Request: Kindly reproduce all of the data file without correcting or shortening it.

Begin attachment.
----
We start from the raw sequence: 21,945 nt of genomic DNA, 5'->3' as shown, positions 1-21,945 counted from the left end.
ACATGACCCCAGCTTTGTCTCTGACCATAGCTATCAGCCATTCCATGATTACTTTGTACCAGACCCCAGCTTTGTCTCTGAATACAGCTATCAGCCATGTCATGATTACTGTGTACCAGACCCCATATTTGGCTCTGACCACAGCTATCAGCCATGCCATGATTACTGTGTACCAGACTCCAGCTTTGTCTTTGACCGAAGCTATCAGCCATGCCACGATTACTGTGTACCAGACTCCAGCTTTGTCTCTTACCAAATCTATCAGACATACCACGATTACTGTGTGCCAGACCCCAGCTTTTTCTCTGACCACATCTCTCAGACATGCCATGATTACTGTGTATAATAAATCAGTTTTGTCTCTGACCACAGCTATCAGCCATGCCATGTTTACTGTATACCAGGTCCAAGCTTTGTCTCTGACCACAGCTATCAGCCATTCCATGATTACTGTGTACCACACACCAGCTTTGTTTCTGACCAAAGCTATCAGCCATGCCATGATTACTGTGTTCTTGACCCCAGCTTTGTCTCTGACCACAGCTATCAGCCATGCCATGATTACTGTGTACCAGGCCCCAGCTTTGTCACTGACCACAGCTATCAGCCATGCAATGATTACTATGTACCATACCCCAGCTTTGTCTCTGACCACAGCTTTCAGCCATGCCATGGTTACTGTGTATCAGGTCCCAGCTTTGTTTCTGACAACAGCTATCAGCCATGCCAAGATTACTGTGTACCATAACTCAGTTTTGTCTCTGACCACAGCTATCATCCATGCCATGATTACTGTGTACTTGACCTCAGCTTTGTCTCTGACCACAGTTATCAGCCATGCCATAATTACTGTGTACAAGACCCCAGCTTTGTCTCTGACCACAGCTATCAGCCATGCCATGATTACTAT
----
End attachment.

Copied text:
We start from the raw sequence: 21,945 nt of genomic DNA, 5'->3' as shown, positions 1-21,945 counted from the left end.
ACATGACCCCAGCTTTGTCTCTGACCATAGCTATCAGCCATTCCATGATTACTTTGTACCAGACCCCAGCTTTGTCTCTGAATACAGCTATCAGCCATGTCATGATTACTGTGTACCAGACCCCATATTTGGCTCTGACCACAGCTATCAGCCATGCCATGATTACTGTGTACCAGACTCCAGCTTTGTCTTTGACCGAAGCTATCAGCCATGCCACGATTACTGTGTACCAGACTCCAGCTTTGTCTCTTACCAAATCTATCAGACATACCACGATTACTGTGTGCCAGACCCCAGCTTTTTCTCTGACCACATCTCTCAGACATGCCATGATTACTGTGTATAATAAATCAGTTTTGTCTCTGACCACAGCTATCAGCCATGCCATGTTTACTGTATACCAGGTCCAAGCTTTGTCTCTGACCACAGCTATCAGCCATTCCATGATTACTGTGTACCACACACCAGCTTTGTTTCTGACCAAAGCTATCAGCCATGCCATGATTACTGTGTTCTTGACCCCAGCTTTGTCTCTGACCACAGCTATCAGCCATGCCATGATTACTGTGTACCAGGCCCCAGCTTTGTCACTGACCACAGCTATCAGCCATGCAATGATTACTATGTACCATACCCCAGCTTTGTCTCTGACCACAGCTTTCAGCCATGCCATGGTTACTGTGTATCAGGTCCCAGCTTTGTTTCTGACAACAGCTATCAGCCATGCCAAGATTACTGTGTACCATAACTCAGTTTTGTCTCTGACCACAGCTATCATCCATGCCATGATTACTGTGTACTTGACCTCAGCTTTGTCTCTGACCACAGTTATCAGCCATGCCATAATTACTGTGTACAAGACCCCAGCTTTGTCTCTGACCACAGCTATCAGCCATGCCATGATTACTAT